Straight From the Horse's Mouth - The final chapter

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Mastiffman

1.125" Axle? Potential break?

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Has anyone ever broken one of these 1.125" axles with a single set of 8.5" x 12" rims and tires on them?

I've heard of the dual tire setups doing so. But with a single set of rims? What are chances?

 

 Thanks. 

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A stock Suzuki Samurai '85-'95 used 1-1/8" axle shafts and weighs roughly 2,000lbs . I ran 33x12.5-15 Swampers on mine weighing just over 3,100lbs built and other brands of tires for years on them and only broke a few if that is any example . The WH axles are some pretty good steel - as I found out repairing key ways and having to re-cut them after they wallowed out and had to weld them up - none have ever broken despite being welded yet. Most times at worst you'll either break a hub or break the tractor frame first . I'd suspect if anyone running duals broke an axle it was from a bad outer bearing or just far too much leverage and abuse . Some that run FEL weight boxes on the rear have loaded them down to scary levels and generally only tear up the wheel bearings - inner one almost always first .

Thankfully , Lowell has us covered on that bearing....

 

Sarge

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I have had the keyways crack out because I didn't keep the set screw tight.  If you have only one setscrew, my suggestion would be to add another one at 90 degrees from the first and put a flat where the screw contacts the axle.  Then make tightening the screws a part on your maintenance schedule, like at oil change time.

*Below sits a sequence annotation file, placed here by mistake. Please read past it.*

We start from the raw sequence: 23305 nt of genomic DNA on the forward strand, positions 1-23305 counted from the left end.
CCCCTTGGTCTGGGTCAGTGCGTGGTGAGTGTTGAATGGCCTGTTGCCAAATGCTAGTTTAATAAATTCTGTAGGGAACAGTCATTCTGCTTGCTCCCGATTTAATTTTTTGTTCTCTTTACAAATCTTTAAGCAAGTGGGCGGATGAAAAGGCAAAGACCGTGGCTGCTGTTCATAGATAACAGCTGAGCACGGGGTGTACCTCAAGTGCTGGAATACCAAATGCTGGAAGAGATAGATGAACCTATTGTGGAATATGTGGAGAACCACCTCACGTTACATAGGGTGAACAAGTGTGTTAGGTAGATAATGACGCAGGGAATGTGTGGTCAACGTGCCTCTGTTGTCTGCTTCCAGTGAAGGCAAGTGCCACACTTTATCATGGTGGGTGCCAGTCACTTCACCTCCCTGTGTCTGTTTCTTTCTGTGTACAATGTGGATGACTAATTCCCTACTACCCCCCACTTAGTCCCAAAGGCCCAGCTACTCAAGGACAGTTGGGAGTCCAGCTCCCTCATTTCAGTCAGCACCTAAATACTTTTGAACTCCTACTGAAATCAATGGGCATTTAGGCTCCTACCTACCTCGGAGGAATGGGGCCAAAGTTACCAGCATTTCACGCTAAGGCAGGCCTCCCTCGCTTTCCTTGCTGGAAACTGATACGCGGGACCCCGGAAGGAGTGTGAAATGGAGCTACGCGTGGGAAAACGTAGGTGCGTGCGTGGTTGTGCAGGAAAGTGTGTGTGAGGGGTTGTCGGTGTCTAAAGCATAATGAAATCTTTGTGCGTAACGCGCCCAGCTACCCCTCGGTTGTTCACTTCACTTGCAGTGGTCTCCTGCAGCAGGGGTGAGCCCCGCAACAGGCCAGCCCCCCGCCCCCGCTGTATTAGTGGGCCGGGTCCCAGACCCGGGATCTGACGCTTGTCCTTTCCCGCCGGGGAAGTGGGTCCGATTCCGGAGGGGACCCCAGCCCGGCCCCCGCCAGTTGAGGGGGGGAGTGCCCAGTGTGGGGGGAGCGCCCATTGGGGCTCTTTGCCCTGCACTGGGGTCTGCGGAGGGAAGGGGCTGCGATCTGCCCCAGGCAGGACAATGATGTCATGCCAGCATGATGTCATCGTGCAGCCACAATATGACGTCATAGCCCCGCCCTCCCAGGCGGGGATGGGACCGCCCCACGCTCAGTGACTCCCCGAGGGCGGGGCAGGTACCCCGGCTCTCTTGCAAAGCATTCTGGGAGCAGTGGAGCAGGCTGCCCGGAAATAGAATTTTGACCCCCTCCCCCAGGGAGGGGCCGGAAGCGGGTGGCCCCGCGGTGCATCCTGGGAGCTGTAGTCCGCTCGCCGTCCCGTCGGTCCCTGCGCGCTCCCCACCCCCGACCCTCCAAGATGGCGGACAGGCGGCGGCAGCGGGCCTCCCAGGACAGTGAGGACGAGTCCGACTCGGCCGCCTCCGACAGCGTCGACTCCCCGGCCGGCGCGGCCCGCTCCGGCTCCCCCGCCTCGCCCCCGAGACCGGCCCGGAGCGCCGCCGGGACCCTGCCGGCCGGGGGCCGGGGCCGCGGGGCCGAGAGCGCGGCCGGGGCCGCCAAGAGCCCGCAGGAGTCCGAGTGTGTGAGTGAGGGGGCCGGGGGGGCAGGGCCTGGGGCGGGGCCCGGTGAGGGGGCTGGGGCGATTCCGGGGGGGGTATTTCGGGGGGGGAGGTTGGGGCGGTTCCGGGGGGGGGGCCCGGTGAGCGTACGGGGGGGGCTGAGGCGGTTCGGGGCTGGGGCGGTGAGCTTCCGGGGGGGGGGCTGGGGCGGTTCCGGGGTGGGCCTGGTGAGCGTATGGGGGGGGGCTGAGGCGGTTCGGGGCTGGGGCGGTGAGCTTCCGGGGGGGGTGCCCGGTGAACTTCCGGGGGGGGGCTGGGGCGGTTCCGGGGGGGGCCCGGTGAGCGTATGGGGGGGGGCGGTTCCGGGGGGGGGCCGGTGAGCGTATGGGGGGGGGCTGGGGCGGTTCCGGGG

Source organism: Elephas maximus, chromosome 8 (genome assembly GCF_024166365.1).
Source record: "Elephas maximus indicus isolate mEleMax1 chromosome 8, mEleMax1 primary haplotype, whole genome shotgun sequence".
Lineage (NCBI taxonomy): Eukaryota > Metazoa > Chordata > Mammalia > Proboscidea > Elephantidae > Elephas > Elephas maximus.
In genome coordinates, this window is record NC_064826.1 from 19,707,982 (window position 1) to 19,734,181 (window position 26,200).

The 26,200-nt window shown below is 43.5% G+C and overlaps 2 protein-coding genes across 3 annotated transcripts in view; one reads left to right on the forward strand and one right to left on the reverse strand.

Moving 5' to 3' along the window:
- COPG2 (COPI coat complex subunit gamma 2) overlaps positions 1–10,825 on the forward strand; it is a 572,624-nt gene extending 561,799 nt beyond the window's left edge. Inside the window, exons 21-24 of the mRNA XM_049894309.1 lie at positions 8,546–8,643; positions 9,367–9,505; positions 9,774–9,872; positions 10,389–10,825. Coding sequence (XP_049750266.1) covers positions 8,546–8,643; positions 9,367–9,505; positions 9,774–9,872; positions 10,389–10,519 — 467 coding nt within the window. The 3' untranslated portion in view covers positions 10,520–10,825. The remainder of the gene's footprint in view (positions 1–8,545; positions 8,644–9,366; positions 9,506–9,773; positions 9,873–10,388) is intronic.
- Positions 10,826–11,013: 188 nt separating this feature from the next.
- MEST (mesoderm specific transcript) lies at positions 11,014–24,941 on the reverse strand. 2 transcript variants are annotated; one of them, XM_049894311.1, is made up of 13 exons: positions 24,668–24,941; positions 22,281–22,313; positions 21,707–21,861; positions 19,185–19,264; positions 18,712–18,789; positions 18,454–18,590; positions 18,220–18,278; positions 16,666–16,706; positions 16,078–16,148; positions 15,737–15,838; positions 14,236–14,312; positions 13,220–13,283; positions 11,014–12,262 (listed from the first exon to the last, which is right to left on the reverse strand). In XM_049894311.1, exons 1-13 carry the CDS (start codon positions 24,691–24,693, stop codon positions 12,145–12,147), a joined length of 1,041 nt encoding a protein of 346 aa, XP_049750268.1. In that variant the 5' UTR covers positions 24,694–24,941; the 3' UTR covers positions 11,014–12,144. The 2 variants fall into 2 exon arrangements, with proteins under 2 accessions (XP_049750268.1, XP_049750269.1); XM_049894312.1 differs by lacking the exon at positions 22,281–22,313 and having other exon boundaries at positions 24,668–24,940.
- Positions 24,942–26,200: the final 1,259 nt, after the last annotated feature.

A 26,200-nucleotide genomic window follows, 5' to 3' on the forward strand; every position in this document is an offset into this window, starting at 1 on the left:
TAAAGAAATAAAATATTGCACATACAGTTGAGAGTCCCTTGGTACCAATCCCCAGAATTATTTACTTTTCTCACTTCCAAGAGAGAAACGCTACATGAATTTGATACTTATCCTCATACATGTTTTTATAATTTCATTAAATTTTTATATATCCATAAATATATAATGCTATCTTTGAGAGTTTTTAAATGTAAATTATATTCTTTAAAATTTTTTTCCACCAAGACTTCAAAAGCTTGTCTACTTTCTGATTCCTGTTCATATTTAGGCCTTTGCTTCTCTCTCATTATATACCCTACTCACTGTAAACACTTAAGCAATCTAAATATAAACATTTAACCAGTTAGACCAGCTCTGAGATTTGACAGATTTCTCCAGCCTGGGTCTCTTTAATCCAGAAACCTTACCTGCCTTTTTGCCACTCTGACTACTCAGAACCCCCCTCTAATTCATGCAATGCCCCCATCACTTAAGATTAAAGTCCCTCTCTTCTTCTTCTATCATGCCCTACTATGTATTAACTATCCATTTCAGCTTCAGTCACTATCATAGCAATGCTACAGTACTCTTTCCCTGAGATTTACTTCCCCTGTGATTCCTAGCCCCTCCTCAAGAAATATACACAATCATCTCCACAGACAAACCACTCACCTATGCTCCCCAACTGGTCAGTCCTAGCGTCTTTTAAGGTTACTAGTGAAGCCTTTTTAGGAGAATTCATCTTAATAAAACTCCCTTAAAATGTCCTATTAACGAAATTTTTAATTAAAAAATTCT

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                                                                           :text-yeahthat:     Two TIGHT set screws at 90 degrees will prevent nearly all axle/hub/key failures.

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Amen to that Ed , first mod any new tractor I pick up - hate wrecking axles/hubs .

 

Sarge

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Heck, while Ive got it down I go ahead and do 3!! its a cheap and easy fix.

 

This was after I had one of the C's (I forget which one) still getting loose after adding the 2nd set, so I went back and added the 3rd one - never had any more trouble.

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Once a hub has been loose the sharp-edged cup on the set screw gets worn flat so can no long do it's job of staying tight. Best to keep spares and replace as needed.

 

Garry

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Great tips fellas! As always. I recently got a hub that only had one set screw. So that will be on my list. Any recommendation on places to get the set screws? Mcmaster-Carr? ;)

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Try to get US made screws - some of the imports have very soft tips and won't hold very tightly . Same with the woodruff keys...